Notes up front. "People like that are the only people here." These are the parents whose children have serious illnesses (tumors, cancers) and who come off as dopily optimistic to the Mother in this story.
"Canonical babbling" is a designed period in a child's life when he or she spends a lot of his or her time babbling, a period that comes before the onset of spoken words.
"Peed onk" is pediatric oncology, the area of medicine that deals with treating the cancers of children.
It's discovered in this story that the Baby has a malignant tumor on his kidney. This sends the Mother into a spiral. The only way she knows how to deal with it is to joke about what is happening, to turn every situation into sarcasm, irony, wit.
"What we have here is a Wilms' tumor," says the Surgeon, suddenly plunged into darkness. He says "tumor" as if it were the most normal thing in the world.
"Wilms'?" repeats the Mother. The room is quickly on fire again with light, then wiped dark again. Among the three of them here, there is a long silence, as if it were suddenly the middle of the night. "Is that apostrophe s or s apostrophe?" the Mother says finally. She is a writer and a teacher. Spelling can be important—perhaps even at a time like this, though she has never before been at a time like this, so there are barbarisms she could easily commit and not know.
Since addition to being a writing professor the Mother is a writer, the Husband advises her to take notes regarding what is happening. She resents this. She asks the Husband indignantly how someone could write about something so horrific. This is the metafictional through-line of the story.
"The Freedom to Offend" by Ian Buruma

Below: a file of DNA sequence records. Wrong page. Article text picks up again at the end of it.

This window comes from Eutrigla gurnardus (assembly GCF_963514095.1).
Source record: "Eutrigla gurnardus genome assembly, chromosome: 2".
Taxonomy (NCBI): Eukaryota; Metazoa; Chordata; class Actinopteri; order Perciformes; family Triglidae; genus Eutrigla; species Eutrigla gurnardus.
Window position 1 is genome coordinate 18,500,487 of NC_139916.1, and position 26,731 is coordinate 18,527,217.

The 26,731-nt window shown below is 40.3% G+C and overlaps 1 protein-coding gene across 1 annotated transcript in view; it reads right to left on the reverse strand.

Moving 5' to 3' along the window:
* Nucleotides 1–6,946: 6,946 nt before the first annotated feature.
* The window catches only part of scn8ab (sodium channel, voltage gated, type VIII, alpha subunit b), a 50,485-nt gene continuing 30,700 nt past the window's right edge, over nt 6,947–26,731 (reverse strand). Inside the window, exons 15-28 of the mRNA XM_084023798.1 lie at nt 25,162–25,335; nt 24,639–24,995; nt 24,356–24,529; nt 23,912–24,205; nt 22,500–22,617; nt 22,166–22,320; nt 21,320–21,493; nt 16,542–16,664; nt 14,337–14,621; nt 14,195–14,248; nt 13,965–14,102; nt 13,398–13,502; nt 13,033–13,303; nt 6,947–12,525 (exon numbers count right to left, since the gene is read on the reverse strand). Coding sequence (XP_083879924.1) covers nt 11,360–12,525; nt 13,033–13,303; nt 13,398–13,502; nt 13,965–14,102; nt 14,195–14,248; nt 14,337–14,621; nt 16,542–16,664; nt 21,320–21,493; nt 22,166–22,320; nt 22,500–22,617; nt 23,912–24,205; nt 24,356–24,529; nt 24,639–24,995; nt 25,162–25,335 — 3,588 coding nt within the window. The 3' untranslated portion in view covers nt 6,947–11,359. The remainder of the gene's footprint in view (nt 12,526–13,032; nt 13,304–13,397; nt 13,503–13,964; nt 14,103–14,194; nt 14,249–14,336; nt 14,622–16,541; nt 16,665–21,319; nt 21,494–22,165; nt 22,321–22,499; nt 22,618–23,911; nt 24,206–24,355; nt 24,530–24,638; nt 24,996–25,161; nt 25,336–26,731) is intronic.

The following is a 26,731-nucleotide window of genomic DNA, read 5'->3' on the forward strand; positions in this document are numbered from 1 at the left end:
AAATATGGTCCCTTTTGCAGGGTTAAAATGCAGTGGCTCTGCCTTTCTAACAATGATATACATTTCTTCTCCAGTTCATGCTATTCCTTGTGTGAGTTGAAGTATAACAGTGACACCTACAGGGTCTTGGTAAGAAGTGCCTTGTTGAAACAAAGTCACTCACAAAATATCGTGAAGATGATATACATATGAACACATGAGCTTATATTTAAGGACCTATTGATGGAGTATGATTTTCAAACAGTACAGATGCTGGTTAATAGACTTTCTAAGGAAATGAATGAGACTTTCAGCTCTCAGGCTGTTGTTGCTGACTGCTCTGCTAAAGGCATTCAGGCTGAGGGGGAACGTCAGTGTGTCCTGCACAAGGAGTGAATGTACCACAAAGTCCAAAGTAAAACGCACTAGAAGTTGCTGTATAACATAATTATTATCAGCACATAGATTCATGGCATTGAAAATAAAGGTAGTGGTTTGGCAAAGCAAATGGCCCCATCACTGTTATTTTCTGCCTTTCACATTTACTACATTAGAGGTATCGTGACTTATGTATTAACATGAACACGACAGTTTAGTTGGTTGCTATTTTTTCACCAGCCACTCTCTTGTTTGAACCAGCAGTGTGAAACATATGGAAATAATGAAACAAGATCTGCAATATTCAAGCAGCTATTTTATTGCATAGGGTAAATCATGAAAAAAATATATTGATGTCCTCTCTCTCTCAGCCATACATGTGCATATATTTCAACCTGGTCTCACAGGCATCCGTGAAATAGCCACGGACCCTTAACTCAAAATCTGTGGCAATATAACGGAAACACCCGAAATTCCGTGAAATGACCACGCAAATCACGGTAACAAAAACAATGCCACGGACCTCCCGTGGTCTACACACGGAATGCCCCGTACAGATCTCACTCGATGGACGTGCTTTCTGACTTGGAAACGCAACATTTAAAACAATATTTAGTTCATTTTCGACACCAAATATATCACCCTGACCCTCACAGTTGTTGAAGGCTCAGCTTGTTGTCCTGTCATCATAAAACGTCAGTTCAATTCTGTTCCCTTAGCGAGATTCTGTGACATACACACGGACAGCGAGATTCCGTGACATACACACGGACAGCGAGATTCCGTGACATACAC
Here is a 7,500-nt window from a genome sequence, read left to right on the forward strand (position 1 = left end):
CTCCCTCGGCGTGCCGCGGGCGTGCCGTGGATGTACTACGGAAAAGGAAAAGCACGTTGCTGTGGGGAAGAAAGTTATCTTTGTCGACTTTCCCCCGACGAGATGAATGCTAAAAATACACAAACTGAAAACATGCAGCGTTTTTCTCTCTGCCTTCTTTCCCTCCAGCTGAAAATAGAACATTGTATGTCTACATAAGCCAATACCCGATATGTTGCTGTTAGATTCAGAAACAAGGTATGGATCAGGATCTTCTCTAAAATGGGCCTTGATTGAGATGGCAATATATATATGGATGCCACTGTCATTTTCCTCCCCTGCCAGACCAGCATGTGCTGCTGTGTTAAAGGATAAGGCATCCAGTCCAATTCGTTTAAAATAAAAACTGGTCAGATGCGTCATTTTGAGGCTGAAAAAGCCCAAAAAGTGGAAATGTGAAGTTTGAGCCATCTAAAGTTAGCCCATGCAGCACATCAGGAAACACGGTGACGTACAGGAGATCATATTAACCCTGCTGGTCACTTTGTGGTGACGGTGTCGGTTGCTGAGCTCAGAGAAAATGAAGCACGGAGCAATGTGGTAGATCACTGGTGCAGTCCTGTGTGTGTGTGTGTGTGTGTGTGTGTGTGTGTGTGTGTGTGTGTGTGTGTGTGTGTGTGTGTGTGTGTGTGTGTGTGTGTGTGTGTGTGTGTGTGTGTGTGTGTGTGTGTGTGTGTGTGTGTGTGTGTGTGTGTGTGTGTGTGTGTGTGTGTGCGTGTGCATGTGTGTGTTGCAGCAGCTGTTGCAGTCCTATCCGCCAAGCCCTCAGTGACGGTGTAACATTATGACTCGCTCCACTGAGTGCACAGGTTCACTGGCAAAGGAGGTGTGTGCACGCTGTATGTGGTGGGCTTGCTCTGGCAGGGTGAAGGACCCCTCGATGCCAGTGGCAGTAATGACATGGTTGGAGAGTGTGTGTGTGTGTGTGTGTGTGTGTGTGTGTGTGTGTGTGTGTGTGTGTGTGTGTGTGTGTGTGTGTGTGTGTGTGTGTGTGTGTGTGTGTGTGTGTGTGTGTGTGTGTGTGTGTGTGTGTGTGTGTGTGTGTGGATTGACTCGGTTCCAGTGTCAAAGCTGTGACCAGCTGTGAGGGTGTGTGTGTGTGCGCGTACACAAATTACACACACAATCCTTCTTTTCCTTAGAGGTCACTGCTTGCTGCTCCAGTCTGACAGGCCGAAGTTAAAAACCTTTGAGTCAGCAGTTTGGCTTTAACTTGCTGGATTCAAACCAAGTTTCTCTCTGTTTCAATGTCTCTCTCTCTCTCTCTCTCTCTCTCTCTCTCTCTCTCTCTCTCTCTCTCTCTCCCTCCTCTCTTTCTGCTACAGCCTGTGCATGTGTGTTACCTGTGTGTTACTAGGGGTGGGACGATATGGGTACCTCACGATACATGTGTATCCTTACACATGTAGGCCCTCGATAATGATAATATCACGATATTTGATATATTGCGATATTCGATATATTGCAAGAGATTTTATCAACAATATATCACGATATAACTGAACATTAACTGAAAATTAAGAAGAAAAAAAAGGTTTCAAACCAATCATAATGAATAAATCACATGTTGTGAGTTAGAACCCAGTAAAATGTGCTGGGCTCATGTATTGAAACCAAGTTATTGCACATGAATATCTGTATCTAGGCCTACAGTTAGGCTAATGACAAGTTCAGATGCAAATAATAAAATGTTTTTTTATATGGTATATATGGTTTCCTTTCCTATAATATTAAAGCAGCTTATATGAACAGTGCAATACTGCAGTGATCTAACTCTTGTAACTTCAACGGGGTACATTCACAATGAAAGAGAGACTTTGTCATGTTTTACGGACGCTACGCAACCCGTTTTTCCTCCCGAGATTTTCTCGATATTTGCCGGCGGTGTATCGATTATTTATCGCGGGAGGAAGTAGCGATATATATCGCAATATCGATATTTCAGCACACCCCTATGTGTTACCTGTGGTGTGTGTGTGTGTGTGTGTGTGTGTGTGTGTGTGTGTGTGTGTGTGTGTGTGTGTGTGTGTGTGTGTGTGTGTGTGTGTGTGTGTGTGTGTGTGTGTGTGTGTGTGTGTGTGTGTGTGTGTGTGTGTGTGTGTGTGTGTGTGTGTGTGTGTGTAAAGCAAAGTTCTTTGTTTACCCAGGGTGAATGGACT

Buruma uses the occasion of Mel Gibson's recorded anti-Semitic comments while drunk as a means to talk about what can and cannot be said and to whom one is beholden to when one expresses prejudices or discriminatory views. Communal pressure groups that receive regular media exposure come under scrutiny here because the media coverage seems to compound the problems and give power to the groups. The fear Buruma has is that offensive ideas will not be able to be expressed. He contrasts Gibson's case with the killing of Dutch filmmaker Theo van Gogh, murdered in 2004 for his offensive portrayals of Muslims in motion pictures. Perhaps Buruma doesn't take the contrast serious enough. Buruma was killed by a private citizen who was motivated by religious sensibilities whereas Gibson was pilloried by leaders of organizations that claim to be heads of religious and ethnic groups. The distinction matters, I think, but I still don't know what to make of it. What complicates the issue and what seldom gets addressed is that there is no one such thing as freedom ever. Imagine a society without any coercive government. There would still be private citizens who would want to do harm to others for what others say or how they express themselves. There would still be pressure groups that would want to police what others say or how they express themselves. Regarding the former, things seem pretty clear. The freedom a private person has to be offended butts heads with the freedom another private person has to offend. But any bodily harm to the other person cannot be justified. Regarding the latter, it seems to me that the freedom of the group butts heads with the freedom of the individual. The point is there is never just freedom, full-stop. There are freedoms, plural, and these freedoms rub up against one another. Let's add a complication. Suppose a pressure group wants someone fired for his offensive remarks or sense of expression. This is where things get tricky and why I suppose Buruma wants to think the Gibson and van Gogh cases are of a piece. The truth, I think, is that there are no easy answers or even right answers here, just different interests operating. Much more could be said, of course.